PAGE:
07 December 2009
Some people are lucky, love is not burdensome. That is not the case for three couples in William Shakespeare’s, A Midsummer Night’s Dream. For Lysander and Hermia, Helena and Demetrius, love is ever changing like the seasons, while Oberon and Titania’s love is challenged by one major obstacle. Love seems to be a simple matter, but the three couples face complications in love such as culture, supernatural influences, and jealousy.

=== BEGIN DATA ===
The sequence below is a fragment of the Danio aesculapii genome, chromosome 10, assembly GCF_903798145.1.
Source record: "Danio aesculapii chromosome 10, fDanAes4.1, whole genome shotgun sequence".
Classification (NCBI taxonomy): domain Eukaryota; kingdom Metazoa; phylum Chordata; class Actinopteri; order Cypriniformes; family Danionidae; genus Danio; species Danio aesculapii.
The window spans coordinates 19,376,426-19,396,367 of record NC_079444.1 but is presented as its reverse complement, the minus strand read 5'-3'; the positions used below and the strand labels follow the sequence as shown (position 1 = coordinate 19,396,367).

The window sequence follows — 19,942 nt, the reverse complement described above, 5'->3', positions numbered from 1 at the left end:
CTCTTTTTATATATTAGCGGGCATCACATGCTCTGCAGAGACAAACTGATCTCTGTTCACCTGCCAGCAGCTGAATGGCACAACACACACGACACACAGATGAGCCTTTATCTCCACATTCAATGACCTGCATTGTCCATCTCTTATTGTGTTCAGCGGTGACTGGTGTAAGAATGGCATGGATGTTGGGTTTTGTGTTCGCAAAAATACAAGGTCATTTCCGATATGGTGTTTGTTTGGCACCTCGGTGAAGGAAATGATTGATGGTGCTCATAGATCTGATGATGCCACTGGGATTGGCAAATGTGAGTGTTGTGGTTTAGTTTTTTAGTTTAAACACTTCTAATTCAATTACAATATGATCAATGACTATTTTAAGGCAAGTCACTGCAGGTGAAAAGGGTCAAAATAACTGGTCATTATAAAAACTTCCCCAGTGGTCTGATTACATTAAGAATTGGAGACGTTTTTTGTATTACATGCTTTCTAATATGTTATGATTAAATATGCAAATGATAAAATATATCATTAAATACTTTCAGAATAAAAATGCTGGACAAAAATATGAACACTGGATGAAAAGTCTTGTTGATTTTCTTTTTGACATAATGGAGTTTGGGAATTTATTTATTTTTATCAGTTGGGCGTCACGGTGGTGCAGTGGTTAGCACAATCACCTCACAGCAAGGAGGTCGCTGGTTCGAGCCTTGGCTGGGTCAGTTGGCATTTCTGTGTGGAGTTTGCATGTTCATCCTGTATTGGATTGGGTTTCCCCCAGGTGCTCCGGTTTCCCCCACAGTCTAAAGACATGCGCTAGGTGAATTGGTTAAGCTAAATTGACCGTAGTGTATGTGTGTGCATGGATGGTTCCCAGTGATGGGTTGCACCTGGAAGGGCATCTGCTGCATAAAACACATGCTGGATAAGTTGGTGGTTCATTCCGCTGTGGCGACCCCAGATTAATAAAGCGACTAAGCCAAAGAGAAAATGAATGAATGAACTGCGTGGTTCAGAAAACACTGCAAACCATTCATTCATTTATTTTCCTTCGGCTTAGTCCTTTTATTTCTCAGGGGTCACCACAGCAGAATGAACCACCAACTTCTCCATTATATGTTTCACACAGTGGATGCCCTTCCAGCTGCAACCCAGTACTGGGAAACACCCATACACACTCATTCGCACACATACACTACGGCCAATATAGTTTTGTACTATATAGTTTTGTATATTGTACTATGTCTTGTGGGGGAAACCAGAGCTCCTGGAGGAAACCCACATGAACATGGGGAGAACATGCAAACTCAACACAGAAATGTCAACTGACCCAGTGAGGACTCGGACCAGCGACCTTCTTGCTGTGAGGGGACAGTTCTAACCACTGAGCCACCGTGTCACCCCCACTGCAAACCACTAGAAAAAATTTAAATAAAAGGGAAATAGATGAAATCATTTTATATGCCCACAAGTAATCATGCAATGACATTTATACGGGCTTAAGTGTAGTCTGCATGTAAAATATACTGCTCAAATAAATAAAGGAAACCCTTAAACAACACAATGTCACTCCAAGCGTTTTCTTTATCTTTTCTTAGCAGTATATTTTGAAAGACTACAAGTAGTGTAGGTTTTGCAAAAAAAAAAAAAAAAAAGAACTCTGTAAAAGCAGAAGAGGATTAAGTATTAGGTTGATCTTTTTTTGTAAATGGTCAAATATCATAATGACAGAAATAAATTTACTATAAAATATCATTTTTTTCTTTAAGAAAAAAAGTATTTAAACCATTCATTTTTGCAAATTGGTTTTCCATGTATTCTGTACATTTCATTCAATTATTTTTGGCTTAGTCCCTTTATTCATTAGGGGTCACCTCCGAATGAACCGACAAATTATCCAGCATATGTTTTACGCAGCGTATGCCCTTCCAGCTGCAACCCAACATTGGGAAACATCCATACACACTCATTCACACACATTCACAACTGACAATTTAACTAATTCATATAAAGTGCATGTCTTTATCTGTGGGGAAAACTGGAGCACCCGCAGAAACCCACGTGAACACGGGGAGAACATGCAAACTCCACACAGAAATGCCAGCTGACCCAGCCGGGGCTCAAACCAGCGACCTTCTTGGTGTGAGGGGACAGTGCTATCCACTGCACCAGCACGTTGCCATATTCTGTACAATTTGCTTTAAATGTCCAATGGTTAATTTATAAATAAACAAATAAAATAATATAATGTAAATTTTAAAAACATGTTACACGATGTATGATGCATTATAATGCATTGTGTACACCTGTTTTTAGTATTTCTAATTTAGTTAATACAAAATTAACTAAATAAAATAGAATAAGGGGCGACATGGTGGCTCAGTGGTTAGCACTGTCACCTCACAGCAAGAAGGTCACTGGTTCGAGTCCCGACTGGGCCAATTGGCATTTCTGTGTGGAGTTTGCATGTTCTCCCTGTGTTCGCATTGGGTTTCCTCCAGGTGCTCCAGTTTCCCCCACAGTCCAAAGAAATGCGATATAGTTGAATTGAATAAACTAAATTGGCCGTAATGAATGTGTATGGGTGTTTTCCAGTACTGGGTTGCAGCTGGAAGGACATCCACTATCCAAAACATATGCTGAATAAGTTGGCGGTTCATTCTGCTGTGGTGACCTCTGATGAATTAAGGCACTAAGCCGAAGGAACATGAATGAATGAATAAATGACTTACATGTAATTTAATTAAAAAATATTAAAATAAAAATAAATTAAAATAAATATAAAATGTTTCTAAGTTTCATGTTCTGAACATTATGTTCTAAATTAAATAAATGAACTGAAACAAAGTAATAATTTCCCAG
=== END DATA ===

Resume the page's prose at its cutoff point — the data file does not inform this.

A common problem for a young couple that worship each other is defying rules and their parents opinion. Egeus, the father of Hermia brings his family problems to the Duke of Athens; Egeus is about to commit his daughter to a marriage she does not want. Egeus wants Theseus to back him up as he tells him, “As she is mine, I may dispose of her;/ Which shall be either to this gentleman,/ Or to her death, according to our law” (1.144-46). Egeus has no affection for his own daughter; he talks about killing her without any remorse. Egeus is self-centered and does not care about Hermia’s view, he never asks her what she wants, it is only about him. Her father thinks he is doing the right thing for her, but he is not. He does not care about who his daughter actually loves; he cares only about his money and family honor. A father should never consider killing his own daughter. Egeus would not second-guess his decision, if Hermia refused to marry Demetrius. Hermia’s response to what her father just said is, “So I will grow, so live, so die, my lord,/ Ere I will yield my virgin paten up/ Unto his lordship whose unwished yoke/ my soul consents not to give sovereignty” (1.1.81-84). Hermia shows how much she loves Lysander. Many women from this time period would not care who they married, as long the man could take care of them. Hermia is taking a stand that if she cannot have her true love then she will not have anyone. If she is not allowed to marry Lysander then she is...